“Wow you speak really good English for someone from Africa!”

Frustrated. Annoyed! Shocked! Rejected?! I can’t quite begin to explain the flurry of emotions that this simple sentence evoke every time I hear these words. How could such a simple sentence carry so much weight?

Okay, let me back track a bit and try to paint a bigger picture here. I identify as a person of colour (PoC) and back home, in South Africa, I belong to an ethnic group which was previously disadvantaged. As a South African citizen, I am gravely aware of this country’s racially segregated and tainted past. I was lucky enough to have grown up in the tiny landlocked Kingdom of eSwatini (formerly Swaziland) and my upbringing shielded me from racial confrontation. Having grown up in this safe and tranquil place, I often took for granted the diverse community I was raised in. I was used to being the only person that looked like me in the whole school. This meant that I was often used on the cover of school magazines, newsletters and newspaper advertisements. You know, diversity and all that jazz!

I had the privilege of travelling with my family, and this really opened my eyes to the reality of the world out there and just how little people actually knew about Africa. There have been quite a few times were people have mistaken Swaziland for Switzerland (No! They are two completely different places!), and someone has even asked me if we have lions as pets (No, we really don’t! This is not an episode of Tiger King).

It wasn’t until I moved to Shanghai, China, that I was blatantly aware of the colour of my skin and the fact that I was a foreigner. In a city of 25 million people, I was often the only person of colour on the street or in the metro and this attracted many stares, pointed fingers and quite often (unwanted) photographs. Given China’s sheltered past and highly restricted media access, I somewhat understood their fascination with people who didn’t look like them. It was still bizarre and annoying, and I often felt like a zoo animal.

One of the most important things for a person of colour is representation. Simply seeing someone who looks like you in a position of affluence and influence sends the strongest of messages.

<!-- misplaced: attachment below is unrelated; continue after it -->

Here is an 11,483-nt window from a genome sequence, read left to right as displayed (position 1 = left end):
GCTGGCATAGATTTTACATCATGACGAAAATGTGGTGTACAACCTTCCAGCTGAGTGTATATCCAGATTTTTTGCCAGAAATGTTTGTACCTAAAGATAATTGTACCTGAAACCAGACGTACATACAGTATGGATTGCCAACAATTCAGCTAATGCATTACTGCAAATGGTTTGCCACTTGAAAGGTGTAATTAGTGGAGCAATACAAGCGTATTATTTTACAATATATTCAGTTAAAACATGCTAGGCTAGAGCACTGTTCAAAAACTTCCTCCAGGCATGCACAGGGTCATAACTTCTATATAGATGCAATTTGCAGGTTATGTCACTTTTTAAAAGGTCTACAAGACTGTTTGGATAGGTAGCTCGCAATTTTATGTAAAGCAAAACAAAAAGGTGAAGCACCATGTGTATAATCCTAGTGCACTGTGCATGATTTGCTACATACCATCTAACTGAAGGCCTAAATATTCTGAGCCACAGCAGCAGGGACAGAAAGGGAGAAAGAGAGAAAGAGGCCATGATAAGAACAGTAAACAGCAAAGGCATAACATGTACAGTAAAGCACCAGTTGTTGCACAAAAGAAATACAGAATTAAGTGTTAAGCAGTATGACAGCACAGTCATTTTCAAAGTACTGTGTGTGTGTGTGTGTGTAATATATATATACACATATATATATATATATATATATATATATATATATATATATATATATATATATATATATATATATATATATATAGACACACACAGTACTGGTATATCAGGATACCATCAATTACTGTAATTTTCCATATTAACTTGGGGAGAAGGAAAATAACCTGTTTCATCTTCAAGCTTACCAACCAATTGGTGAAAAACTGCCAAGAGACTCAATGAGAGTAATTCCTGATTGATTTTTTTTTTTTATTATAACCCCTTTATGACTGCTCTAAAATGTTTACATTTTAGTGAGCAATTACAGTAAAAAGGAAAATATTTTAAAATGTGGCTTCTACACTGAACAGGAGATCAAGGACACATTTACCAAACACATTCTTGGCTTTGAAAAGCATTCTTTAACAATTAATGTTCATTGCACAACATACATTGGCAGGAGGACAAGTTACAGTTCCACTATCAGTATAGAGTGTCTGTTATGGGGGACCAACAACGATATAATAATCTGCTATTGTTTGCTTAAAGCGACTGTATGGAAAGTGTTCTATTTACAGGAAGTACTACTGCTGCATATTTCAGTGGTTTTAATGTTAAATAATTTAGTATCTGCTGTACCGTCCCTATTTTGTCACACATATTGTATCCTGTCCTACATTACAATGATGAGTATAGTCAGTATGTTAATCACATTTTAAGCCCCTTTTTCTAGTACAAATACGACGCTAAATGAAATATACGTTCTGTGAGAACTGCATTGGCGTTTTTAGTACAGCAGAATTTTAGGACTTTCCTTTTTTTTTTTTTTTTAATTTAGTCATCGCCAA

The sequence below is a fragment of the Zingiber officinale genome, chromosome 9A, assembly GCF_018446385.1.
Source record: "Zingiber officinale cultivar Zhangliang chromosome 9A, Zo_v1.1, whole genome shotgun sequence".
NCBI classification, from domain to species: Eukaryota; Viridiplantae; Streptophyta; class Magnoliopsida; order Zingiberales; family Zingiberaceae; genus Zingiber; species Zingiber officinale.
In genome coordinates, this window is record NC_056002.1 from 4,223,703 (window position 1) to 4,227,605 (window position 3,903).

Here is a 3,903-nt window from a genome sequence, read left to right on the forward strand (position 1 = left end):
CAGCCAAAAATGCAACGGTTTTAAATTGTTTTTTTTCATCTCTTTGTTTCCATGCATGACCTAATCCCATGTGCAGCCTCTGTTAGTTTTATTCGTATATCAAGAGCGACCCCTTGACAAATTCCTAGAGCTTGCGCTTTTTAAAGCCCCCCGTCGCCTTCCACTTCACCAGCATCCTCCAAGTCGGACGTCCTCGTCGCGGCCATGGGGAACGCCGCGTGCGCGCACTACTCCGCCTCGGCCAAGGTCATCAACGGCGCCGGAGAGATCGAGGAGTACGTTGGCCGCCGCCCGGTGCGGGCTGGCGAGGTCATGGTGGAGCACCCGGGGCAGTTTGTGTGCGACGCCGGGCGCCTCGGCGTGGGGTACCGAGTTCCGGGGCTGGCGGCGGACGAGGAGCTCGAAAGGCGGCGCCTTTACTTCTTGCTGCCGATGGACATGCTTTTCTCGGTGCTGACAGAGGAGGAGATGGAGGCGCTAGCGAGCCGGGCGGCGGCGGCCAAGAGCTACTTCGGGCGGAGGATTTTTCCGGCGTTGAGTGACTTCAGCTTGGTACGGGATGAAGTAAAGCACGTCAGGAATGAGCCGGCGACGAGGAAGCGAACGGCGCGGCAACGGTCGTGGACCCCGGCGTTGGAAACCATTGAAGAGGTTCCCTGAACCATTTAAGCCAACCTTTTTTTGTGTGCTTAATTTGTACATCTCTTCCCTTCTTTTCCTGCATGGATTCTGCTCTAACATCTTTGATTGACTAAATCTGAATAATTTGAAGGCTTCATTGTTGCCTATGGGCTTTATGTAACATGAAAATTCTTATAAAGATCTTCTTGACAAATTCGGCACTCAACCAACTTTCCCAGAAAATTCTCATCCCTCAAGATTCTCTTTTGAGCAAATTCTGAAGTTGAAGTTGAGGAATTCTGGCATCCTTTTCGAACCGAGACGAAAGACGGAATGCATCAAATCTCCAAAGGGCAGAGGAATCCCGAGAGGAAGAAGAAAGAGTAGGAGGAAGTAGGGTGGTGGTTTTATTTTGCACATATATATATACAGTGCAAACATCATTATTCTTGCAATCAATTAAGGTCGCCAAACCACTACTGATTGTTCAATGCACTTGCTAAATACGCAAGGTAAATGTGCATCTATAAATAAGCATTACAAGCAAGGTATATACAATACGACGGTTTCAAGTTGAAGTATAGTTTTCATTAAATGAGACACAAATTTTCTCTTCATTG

So imagine my surprise and shock when I arrived in the U.K., a first world, developed country with unrestricted media access, and had people comment on my ability to speak my mother tongue! So many things crossed my mind. I feel like people should  know better, after all, South Africa isn’t just some small spec in Africa. We are a former British colony, the hosts of the 2010 Fifa World Cup, the home of the late Nelson Mandela, home of the current Miss Universe Zozibini Tunzi and most recently the 2019 Ruby world Champions! How then, are people still unaware that we speak English in South Africa?

One of the most important things for a person of colour is representation. Simply seeing someone who looks like you in a position of affluence and influence sends the strongest of messages. It reminds you that you are enough. Most importantly, it reminds you that it is possible. Just having a tangible role model makes a world of difference. As a PoC there have been moments where I have felt that my actions and words would be judged harshly simply because I was surrounded by others who didn’t look like me and just didn’t understand my perspective on the matter. I have felt as though my voice would be taken as a generalized, collective voice for other PoC, and that responsibility is immense.

In order for this to be a reality in our workplaces and institutions there needs to be real transformation. The kind that allows PoC and marginalized groups to feel as though they are welcome and that they too can belong in prestigious places, holding important titles and simply being a beacon of hope to those at the bottom of the ladder.

Thanks to the Black Lives Matter movement, we have seen corporations and large companies begin the journey towards transformation. This is only the beginning and I believe that in the days and months to come we will see further transformation. However, the onus is on each of us to evaluate the way that we treat each other and pay specific attention to any microaggressions that may arise. It is our duty to educate ourselves on the world around us and step out of our bubbles of comfort every once in a while.

So. In response to that statement: “Yes, isn’t it wonderful that I am able to speak my mother tongue this well. Shocking what a few hundred years of colonialism can do.“ 


Orielia Egambaram is a PhD candidate in Chemistry at UoK, focusing on the development of energy storage systems. She grew up in eSwatini, a small landlocked country bordered by South Africa and Mozambique in Southern Africa. She is the media and communications manager for newly formed Women’s Researcher Network (WReN) at Kent.